Thursday night marked the second of two Democratic debates hosted by NBC News, and it was filled with heated discussions of immigration, police brutality, the economy, and racial justice. But just how many people watched the Democratic debate on Thursday? According to figures from a data analytics company called Nielsen, night two of the debates broke records.
Preliminary data from Nielsen indicates that 18.1 million people watched the second round of the debate across NBC, MSNBC, and Telemundo, The Los Angeles Times reported, making it the most-watched Democratic debate in television history — and even more people tuned in to online livestreams. The previous viewership record for a Democratic debate took place in October 2015, when five Democratic candidates faced off as 15.4 million people watched. On Thursday night, there were twice as many candidates, and more viewers than ever before.
Thursday night's viewership data also illustrated a 15-20% increase from Wednesday night's Democratic debate, which had approximately 15.3 million viewers. According to The Washington Post, the high Nielsen ratings that the NBC debates achieved are critical to network success, because better ratings can bring in additional advertising revenue. In the case of a debate, meanwhile, these ratings can convince a major political organization like the Democratic National Committee to continue partnering with the network, per The Washington Post.
Although Thursday night's debate broke records for the Democrats in terms of viewership, its Nielsen ratings were still lower than those achieved by the first two debates in which Donald Trump participated in 2015. According to CNN, an August 2015 Republican debate on Fox News drew 24 million viewers, while 23 million people tuned into a subsequent Republican debate on CNN.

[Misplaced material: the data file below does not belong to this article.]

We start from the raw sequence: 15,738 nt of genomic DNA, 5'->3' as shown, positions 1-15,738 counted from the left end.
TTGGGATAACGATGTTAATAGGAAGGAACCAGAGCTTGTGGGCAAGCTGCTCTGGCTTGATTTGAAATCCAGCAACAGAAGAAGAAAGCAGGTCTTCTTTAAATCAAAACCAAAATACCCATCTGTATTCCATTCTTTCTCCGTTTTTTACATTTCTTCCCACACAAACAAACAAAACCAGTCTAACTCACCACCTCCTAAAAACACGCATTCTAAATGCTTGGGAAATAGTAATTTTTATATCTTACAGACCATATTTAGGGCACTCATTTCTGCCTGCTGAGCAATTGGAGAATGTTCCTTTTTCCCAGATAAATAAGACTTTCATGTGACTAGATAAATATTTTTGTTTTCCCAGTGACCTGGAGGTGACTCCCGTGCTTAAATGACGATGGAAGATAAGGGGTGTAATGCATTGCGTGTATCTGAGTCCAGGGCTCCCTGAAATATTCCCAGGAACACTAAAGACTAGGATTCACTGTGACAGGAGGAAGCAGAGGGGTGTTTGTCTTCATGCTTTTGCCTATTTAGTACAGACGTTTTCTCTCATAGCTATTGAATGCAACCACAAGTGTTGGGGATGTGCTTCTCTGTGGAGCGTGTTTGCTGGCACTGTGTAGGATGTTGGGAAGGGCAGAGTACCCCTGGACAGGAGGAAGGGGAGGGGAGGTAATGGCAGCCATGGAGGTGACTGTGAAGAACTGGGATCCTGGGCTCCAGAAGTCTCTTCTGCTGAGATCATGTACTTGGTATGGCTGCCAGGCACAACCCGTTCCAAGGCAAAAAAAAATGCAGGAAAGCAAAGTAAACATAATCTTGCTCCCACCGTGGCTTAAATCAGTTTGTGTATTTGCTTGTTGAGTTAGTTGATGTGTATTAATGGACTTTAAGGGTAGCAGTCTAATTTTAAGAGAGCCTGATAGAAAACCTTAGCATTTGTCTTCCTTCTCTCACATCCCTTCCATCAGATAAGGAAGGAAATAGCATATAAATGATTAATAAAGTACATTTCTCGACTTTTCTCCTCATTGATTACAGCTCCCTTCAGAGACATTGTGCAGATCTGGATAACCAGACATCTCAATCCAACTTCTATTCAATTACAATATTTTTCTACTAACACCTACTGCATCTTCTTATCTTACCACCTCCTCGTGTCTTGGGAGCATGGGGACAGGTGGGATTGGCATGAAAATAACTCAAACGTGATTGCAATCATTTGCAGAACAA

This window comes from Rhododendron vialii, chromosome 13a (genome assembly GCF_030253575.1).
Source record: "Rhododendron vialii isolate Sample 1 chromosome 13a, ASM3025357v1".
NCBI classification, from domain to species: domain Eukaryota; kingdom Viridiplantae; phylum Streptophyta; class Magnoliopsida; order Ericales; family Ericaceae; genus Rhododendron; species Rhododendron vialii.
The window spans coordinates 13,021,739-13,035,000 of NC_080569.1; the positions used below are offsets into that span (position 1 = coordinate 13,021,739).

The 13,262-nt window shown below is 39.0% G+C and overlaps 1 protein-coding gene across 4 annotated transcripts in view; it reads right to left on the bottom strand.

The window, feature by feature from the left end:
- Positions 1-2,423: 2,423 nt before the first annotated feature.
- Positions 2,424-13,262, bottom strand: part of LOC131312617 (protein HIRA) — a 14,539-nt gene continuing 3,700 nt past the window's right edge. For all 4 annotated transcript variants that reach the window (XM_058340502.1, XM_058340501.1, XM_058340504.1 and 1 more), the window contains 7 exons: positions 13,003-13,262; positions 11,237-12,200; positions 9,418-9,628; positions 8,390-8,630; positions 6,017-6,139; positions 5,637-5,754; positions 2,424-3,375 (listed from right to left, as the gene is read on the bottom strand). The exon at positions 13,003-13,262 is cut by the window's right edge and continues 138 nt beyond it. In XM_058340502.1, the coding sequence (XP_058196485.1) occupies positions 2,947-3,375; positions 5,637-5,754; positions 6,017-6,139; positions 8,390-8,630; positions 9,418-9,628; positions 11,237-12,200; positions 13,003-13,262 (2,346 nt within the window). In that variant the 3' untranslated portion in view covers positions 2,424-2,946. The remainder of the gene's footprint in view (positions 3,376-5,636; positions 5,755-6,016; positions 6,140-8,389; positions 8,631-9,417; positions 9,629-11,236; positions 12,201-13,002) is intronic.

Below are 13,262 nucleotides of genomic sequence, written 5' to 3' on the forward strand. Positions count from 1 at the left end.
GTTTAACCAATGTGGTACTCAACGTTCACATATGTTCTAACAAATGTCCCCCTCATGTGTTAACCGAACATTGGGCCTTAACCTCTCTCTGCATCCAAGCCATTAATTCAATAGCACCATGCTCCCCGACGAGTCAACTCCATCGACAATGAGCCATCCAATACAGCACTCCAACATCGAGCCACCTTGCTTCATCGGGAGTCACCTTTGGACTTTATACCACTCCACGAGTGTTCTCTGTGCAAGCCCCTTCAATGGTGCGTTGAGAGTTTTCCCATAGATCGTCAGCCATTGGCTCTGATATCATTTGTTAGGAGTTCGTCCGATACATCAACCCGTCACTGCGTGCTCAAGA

But this week's Democratic debates nonetheless illustrate an early interest in the 2020 presidential election, per CNN. Thursday night's debate has gotten significant amounts of attention, particularly due to a face-off between California Sen. Kamala Harris and former Vice President Joe Biden. In a heated exchange, Harris confronted Biden on his policy record, and asked him why he would oppose busing policies that directly benefited black students like her.
Both of this week's Democratic debates saw their fair share of memorable — and at times, intense — moments and exchanges. On Wednesday, former Texas Rep. Beto O'Rourke and New Jersey Sen. Cory Booker tried to show off their Spanish-speaking skills, while former Housing and Urban Development Secretary Julián Castro won widespread praise for his responses to questions about immigration, abortion, and equal pay. The very next day, all 10 candidates onstage raised their hands when asked if their health care plans would include coverage for undocumented immigrants, and Harris, Biden, South Bend Mayor Pete Buttigieg, and California Rep. Eric Swalwell had a candid discussion about racism and police brutality.
The field of candidates running for president is already quite crowded, with at least two dozen Democrats competing to make sure that Trump is a one-term president. For candidates who are lesser-known and who have been trailing in the polls — like author Marianne Williamson and former tech executive Andrew Yang — these debates are a chance to pitch their policy proposals to a wider audience, while front-runners like Biden, Vermont Sen. Bernie Sanders, and Massachusetts Sen. Elizabeth Warren must hold their own. After all, the record-breaking viewership of this week's Democratic debates is proof that voters are paying close attention to what the candidates have to say.